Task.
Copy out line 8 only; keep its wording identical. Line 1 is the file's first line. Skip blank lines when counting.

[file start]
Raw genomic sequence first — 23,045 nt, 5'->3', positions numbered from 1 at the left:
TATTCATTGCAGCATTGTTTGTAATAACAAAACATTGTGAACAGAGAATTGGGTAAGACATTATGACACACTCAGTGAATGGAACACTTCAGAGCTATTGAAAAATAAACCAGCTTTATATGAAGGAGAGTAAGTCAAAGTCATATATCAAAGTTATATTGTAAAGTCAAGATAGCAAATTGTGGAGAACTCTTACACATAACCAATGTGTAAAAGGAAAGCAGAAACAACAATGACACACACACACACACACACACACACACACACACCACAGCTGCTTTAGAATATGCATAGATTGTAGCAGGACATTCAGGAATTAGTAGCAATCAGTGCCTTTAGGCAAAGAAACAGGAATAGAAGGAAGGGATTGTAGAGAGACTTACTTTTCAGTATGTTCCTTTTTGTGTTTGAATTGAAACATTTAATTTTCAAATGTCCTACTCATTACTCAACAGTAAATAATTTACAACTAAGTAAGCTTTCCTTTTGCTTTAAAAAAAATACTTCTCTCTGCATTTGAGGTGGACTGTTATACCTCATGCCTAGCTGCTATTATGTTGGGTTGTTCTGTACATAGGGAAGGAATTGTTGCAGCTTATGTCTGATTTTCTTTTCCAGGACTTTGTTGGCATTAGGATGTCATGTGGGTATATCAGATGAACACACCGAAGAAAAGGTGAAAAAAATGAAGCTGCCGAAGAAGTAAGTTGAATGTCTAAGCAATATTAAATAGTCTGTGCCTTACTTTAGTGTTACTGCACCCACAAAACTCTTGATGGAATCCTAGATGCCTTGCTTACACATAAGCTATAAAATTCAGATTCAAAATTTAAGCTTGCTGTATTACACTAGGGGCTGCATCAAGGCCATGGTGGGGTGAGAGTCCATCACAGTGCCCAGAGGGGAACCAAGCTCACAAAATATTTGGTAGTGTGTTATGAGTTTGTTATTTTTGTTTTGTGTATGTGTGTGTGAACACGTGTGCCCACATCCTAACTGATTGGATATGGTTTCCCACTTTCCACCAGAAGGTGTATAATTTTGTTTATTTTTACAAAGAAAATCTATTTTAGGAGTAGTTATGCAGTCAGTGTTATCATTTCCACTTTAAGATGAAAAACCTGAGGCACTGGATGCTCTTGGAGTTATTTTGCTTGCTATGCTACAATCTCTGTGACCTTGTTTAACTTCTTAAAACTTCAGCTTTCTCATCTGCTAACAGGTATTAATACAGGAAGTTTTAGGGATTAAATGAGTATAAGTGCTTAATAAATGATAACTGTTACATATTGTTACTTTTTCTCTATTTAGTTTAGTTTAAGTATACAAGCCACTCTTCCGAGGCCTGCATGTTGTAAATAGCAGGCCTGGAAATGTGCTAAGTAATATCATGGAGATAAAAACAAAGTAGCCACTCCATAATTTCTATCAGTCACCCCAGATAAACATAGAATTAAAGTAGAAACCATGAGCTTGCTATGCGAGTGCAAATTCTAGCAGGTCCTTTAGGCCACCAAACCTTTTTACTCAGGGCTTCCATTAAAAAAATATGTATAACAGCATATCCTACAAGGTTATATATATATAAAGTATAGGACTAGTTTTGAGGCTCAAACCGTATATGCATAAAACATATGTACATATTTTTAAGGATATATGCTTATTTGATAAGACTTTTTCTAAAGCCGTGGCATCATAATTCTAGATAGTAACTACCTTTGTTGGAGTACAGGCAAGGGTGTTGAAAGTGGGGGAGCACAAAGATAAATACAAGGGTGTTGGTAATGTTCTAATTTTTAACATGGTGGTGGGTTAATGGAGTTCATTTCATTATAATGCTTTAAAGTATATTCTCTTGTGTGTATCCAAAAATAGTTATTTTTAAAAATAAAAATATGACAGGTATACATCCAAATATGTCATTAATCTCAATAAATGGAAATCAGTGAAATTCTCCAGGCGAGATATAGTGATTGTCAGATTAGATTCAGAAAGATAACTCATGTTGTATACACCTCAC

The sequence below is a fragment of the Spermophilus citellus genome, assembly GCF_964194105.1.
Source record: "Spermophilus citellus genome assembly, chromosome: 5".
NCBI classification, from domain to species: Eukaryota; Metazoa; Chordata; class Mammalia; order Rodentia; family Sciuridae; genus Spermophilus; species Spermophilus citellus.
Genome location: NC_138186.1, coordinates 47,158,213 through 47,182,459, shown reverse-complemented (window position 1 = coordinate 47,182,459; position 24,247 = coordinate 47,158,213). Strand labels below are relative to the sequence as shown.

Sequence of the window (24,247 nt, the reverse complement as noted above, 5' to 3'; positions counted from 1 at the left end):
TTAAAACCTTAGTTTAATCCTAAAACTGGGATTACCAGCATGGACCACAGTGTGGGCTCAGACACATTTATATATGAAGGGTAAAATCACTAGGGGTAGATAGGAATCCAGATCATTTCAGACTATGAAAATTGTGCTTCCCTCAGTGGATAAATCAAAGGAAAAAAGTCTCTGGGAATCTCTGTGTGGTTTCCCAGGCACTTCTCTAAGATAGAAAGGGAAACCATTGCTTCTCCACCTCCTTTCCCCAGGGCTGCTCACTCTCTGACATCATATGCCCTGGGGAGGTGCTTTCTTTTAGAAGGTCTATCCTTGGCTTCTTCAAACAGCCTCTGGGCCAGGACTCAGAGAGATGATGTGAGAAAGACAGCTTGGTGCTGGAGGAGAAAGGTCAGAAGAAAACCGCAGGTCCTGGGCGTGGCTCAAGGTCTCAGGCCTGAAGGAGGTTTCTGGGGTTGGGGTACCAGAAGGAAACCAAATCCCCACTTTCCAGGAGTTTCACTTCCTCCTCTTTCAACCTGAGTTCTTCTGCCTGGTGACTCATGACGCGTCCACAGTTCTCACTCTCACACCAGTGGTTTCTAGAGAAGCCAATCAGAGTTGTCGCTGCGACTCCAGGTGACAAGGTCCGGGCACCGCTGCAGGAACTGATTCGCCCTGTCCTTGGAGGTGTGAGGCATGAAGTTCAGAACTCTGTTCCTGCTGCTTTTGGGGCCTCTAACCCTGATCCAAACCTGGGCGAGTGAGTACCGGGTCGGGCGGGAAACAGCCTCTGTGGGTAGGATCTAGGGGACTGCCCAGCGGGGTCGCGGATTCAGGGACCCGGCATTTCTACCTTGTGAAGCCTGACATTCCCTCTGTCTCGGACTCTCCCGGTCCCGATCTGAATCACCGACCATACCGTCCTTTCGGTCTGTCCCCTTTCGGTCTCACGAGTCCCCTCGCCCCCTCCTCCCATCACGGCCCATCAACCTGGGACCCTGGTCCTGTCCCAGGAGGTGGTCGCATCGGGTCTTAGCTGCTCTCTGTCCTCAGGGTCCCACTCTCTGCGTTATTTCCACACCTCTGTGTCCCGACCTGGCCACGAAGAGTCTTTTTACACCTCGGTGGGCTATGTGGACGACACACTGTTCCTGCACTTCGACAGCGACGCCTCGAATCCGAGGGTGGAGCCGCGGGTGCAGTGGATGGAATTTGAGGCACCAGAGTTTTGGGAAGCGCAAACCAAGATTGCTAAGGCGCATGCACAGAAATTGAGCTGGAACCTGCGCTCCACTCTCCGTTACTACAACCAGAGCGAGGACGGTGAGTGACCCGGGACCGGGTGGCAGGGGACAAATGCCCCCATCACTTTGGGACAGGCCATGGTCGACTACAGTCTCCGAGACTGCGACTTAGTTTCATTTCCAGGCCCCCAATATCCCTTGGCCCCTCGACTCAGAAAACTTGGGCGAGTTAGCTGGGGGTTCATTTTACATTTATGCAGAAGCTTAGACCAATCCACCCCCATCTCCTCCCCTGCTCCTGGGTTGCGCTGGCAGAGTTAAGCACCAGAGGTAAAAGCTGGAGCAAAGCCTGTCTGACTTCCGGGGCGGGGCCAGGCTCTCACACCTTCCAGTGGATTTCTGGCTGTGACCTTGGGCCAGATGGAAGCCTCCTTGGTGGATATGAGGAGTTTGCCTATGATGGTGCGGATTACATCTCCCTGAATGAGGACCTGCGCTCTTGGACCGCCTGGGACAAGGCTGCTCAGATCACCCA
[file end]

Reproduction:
TTAAAACCTTAGTTTAATCCTAAAACTGGGATTACCAGCATGGACCACAGTGTGGGCTCAGACACATTTATATATGAAGGGTAAAATCACTAGGGGTAGATAGGAATCCAGATCATTTCAGACTATGAAAATTGTGCTTCCCTCAGTGGATAAATCAAAGGAAAAAAGTCTCTGGGAATCTCTGTGTGGTTTCCCAGGCACTTCTCTAAGATAGAAAGGGAAACCATTGCTTCTCCACCTCCTTTCCCCAGGGCTGCTCACTCTCTGACATCATATGCCCTGGGGAGGTGCTTTCTTTTAGAAGGTCTATCCTTGGCTTCTTCAAACAGCCTCTGGGCCAGGACTCAGAGAGATGATGTGAGAAAGACAGCTTGGTGCTGGAGGAGAAAGGTCAGAAGAAAACCGCAGGTCCTGGGCGTGGCTCAAGGTCTCAGGCCTGAAGGAGGTTTCTGGGGTTGGGGTACCAGAAGGAAACCAAATCCCCACTTTCCAGGAGTTTCACTTCCTCCTCTTTCAACCTGAGTTCTTCTGCCTGGTGACTCATGACGCGTCCACAGTTCTCACTCTCACACCAGTGGTTTCTAGAGAAGCCAATCAGAGTTGTCGCTGCGACTCCAGGTGACAAGGTCCGGGCACCGCTGCAGGAACTGATTCGCCCTGTCCTTGGAGGTGTGAGGCATGAAGTTCAGAACTCTGTTCCTGCTGCTTTTGGGGCCTCTAACCCTGATCCAAACCTGGGCGAGTGAGTACCGGGTCGGGCGGGAAACAGCCTCTGTGGGTAGGATCTAGGGGACTGCCCAGCGGGGTCGCGGATTCAGGGACCCGGCATTTCTACCTTGTGAAGCCTGACATTCCCTCTGTCTCGGACTCTCCCGGTCCCGATCTGAATCACCGACCATACCGTCCTTTCGGTCTGTCCCCTTTCGGTCTCACGAGTCCCCTCGCCCCCTCCTCCCATCACGGCCCATCAACCTGGGACCCTGGTCCTGTCCCAGGAGGTGGTCGCATCGGGTCTTAGCTGCTCTCTGTCCTCAGGGTCCCACTCTCTGCGTTATTTCCACACCTCTGTGTCCCGACCTGGCCACGAAGAGTCTTTTTACACCTCGGTGGGCTATGTGGACGACACACTGTTCCTGCACTTCGACAGCGACGCCTCGAATCCGAGGGTGGAGCCGCGGGTGCAGTGGATGGAATTTGAGGCACCAGAGTTTTGGGAAGCGCAAACCAAGATTGCTAAGGCGCATGCACAGAAATTGAGCTGGAACCTGCGCTCCACTCTCCGTTACTACAACCAGAGCGAGGACGGTGAGTGACCCGGGACCGGGTGGCAGGGGACAAATGCCCCCATCACTTTGGGACAGGCCATGGTCGACTACAGTCTCCGAGACTGCGACTTAGTTTCATTTCCAGGCCCCCAATATCCCTTGGCCCCTCGACTCAGAAAACTTGGGCGAGTTAGCTGGGGGTTCATTTTACATTTATGCAGAAGCTTAGACCAATCCACCCCCATCTCCTCCCCTGCTCCTGGGTTGCGCTGGCAGAGTTAAGCACCAGAGGTAAAAGCTGGAGCAAAGCCTGTCTGACTTCCGGGGCGGGGCCAGGCTCTCACACCTTCCAGTGGATTTCTGGCTGTGACCTTGGGCCAGATGGAAGCCTCCTTGGTGGATATGAGGAGTTTGCCTATGATGGTGCGGATTACATCTCCCTGAATGAGGACCTGCGCTCTTGGACCGCCTGGGACAAGGCTGCTCAGATCACCCA